The water-cooled furnace power cables provide the only flexible connection in the secondary circuit. These cables must be flexible to permit movement of the electrode arms up and down and to allow swinging the electrode arms and roof when charging of the furnace. The connections from the delta closure, which are on the outside of the transformer vault, are silver plated to provide a clean contact for the power cables. The power cables consist of copper wire strandings forming a cylindrical construction, which is soldered to copper terminals at either end of the cable.
A rubber jacket around the outside of the cable permits cooling water for the cable. The rubber hose is attached at either end of the cable using stainless steel clamps, vulcanized bumpers or an anti-chaffing hose. The cooling water hose is covered with a protective sleeve which may be fabricated of fiberglass, vulcanized material, and silicon or aluminum glass fiber sleeves. As cable design advanced, it was noted that due to the "skin effect" typical of AC operations, the current was carried predominantly by the outer portion of the copper strands. Therefore the center strands were replaced with a hollow rubber tube which reduced the cable weight, the reactance and the cost of the cable. At a later date, some operations used this inner channel for water cooling as well.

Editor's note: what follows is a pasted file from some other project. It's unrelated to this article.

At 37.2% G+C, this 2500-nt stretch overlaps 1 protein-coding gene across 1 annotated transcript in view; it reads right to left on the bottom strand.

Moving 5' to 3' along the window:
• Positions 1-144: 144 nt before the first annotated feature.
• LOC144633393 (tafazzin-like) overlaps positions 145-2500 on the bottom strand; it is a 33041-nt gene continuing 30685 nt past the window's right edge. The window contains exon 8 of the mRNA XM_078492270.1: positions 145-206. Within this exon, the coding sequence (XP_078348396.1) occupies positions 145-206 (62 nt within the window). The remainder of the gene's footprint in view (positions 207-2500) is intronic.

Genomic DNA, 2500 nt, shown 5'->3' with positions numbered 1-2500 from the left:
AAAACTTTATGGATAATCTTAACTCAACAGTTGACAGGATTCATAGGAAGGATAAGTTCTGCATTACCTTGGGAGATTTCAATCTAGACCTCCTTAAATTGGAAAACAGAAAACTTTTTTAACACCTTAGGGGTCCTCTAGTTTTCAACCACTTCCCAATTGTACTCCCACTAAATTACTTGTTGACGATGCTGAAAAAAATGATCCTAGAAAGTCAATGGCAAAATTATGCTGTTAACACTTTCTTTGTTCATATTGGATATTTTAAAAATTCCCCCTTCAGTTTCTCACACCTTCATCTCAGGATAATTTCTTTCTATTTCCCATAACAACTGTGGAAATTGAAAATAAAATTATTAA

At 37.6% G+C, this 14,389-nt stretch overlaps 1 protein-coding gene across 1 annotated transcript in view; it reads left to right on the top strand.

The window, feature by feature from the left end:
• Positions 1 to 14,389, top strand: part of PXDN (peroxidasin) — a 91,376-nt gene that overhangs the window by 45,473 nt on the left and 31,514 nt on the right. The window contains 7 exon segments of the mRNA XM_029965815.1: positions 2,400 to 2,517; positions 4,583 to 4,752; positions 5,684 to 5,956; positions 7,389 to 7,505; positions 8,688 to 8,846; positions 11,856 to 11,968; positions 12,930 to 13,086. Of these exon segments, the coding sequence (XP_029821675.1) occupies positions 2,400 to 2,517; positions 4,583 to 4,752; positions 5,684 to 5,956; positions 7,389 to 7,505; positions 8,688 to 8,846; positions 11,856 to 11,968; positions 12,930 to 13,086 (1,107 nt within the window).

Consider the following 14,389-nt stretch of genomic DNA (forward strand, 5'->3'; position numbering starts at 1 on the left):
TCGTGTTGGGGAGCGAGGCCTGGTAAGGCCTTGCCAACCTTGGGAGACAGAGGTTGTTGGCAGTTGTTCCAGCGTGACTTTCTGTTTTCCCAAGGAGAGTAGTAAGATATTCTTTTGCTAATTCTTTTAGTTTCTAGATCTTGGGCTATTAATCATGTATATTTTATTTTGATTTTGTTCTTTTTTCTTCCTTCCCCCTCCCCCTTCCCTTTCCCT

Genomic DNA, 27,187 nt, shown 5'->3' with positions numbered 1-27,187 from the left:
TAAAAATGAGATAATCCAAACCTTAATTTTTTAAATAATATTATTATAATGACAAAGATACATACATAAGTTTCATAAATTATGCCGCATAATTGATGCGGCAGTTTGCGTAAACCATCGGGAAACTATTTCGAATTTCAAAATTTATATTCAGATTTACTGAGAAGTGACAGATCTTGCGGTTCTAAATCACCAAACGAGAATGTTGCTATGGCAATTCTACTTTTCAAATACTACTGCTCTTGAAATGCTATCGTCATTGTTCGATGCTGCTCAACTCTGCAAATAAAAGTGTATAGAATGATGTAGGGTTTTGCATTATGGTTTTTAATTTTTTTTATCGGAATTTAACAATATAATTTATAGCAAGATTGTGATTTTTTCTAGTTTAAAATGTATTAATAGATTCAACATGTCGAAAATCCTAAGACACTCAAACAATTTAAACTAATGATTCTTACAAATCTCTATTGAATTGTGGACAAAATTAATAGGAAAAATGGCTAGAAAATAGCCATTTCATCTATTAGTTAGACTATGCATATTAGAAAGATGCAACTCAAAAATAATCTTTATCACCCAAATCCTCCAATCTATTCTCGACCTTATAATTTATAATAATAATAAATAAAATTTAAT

In DC furnace operations, the inner rubber tube in the cable is used for cooling because DC operations do not experience the "skin effect" and the whole cross section of the copper cable carries the current uniformly. However, DC cables are cooled more effectively from the center and cooling from the outside is not always used.